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182 | -{gh(z_{y} + S_{fy} )} \hfill \\ |
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183 | \end{array} }} \right] |
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184 | \] |
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185 | where $S_f$ is the bed friction. The friction term is modelled using |
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186 | Manning's resistance law |
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187 | \[ |
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188 | S_{fx} =\frac{u\eta ^2\sqrt {u^2+v^2} }{h^{4/3}}\mbox{ and }S_{fy} |
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189 | =\frac{v\eta ^2\sqrt {u^2+v^2} }{h^{4/3}} |
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190 | \] |
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191 | in which $\eta$ is the Manning resistance coefficient. |
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192 | |
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193 | As demonstrated in our papers, \cite{modsim2005,Rob99l} these |
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194 | equations provide an excellent model of flows associated with |
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195 | inundation such as dam breaks and tsunamis. |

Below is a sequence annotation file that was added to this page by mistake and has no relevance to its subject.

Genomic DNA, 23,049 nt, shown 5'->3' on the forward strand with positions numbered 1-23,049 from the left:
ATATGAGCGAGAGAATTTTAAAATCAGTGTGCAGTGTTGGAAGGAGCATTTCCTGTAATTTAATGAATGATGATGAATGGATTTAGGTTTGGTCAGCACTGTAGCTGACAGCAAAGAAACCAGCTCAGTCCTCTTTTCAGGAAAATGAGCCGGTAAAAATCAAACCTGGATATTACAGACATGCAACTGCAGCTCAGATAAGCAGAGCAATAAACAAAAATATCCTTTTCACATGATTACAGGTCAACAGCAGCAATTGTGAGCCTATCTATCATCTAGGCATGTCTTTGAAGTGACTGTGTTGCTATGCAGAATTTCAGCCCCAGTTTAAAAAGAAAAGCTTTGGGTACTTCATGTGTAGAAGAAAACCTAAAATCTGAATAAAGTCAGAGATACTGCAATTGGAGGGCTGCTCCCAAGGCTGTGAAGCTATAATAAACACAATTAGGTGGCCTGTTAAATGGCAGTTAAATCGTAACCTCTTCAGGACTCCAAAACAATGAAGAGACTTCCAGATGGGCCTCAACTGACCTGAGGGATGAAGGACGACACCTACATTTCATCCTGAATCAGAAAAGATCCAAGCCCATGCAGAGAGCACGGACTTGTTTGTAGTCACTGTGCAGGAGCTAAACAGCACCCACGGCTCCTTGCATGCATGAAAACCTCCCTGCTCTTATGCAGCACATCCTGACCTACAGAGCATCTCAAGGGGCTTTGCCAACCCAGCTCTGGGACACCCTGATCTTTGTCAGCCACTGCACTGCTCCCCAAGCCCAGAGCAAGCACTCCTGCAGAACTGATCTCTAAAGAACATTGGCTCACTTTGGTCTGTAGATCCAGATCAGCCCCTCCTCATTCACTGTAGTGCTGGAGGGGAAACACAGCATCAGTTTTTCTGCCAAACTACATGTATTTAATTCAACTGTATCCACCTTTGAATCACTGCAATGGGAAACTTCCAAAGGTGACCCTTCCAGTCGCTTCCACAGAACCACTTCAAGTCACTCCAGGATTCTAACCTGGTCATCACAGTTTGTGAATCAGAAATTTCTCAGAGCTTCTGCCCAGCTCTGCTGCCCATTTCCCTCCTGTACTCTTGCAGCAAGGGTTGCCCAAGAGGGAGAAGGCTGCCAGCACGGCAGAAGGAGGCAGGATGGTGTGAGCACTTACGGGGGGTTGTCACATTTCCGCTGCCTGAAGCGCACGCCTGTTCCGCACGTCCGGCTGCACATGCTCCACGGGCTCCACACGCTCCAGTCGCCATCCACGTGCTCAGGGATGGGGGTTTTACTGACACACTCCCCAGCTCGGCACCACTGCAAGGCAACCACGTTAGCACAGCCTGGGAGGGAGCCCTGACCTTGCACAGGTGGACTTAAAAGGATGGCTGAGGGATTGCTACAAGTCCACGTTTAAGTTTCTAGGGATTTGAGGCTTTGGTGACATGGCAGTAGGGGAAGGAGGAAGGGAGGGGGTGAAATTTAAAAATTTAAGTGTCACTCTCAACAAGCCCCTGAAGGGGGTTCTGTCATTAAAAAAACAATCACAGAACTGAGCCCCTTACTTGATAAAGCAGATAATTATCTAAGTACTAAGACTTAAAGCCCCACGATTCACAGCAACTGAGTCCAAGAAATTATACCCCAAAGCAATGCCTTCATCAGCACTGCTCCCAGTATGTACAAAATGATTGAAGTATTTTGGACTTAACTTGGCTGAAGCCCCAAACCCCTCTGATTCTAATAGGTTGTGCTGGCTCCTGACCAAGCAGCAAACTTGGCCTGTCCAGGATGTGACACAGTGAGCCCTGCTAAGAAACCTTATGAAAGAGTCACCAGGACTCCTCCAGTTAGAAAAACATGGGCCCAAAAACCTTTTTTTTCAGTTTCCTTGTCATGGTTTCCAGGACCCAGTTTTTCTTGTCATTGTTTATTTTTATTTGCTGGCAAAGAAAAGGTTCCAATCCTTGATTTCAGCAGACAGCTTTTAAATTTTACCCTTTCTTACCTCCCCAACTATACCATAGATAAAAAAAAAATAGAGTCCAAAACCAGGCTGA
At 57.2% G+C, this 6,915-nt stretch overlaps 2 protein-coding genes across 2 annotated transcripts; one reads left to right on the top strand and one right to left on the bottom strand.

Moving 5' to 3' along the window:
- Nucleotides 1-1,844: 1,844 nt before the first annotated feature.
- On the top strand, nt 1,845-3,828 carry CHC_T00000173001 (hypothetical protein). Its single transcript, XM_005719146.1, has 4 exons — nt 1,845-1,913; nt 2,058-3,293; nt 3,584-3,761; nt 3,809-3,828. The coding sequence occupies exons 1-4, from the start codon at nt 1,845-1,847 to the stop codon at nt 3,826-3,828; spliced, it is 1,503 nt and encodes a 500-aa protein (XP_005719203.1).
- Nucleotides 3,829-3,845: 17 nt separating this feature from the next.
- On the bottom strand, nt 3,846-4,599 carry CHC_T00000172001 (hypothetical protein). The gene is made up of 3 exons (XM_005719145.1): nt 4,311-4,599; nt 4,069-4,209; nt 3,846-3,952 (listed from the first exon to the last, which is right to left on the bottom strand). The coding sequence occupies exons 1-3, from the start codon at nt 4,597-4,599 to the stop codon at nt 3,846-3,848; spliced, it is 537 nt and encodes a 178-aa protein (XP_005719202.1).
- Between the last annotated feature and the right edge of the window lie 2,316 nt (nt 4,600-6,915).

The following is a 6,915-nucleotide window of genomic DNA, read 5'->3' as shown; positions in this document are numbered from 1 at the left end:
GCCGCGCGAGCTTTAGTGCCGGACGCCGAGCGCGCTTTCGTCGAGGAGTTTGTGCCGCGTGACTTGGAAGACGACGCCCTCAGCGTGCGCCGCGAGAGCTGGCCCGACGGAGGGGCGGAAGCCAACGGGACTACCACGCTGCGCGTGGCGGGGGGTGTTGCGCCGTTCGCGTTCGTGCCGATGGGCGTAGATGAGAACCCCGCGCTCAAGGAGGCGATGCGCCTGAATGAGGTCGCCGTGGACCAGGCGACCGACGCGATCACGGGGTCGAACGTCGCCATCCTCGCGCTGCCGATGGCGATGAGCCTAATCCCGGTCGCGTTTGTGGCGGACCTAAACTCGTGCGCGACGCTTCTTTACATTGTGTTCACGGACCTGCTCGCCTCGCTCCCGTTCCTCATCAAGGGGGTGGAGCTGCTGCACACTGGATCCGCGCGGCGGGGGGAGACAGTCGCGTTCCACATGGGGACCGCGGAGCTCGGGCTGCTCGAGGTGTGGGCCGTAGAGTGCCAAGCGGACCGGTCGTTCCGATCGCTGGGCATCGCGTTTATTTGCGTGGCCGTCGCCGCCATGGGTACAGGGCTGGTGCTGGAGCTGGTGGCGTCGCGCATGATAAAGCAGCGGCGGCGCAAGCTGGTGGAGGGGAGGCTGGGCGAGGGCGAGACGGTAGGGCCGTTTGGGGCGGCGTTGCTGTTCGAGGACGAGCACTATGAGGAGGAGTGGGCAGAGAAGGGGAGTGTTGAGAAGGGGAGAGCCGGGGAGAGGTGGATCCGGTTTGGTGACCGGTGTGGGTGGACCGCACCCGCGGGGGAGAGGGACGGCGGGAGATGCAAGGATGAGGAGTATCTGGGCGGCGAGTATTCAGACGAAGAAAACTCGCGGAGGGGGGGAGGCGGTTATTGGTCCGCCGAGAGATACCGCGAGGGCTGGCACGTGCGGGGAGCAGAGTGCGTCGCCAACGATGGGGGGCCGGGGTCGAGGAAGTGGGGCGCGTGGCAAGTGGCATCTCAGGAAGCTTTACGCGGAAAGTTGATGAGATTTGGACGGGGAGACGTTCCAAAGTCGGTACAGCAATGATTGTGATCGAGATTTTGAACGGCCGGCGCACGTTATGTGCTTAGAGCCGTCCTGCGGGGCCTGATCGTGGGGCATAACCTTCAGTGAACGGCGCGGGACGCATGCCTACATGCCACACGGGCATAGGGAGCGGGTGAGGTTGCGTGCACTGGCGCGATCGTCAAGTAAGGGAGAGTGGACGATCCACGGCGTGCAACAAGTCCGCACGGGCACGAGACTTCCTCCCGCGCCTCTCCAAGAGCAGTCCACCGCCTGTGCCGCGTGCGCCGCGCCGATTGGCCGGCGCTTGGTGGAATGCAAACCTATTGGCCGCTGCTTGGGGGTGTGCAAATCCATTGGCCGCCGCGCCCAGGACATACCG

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196 | |
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197 | \section{Finite Volume Method} |
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198 | \label{sec:fvm} |
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199 | |
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200 | We use a finite-volume method for solving the shallow water wave |
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201 | equations \cite{Rob99l}. The study area is represented by a mesh of |
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202 | triangular cells as in Figure~\ref{fig:mesh} in which the conserved |
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203 | quantities of water depth $h$, and horizontal momentum $(uh, vh)$, |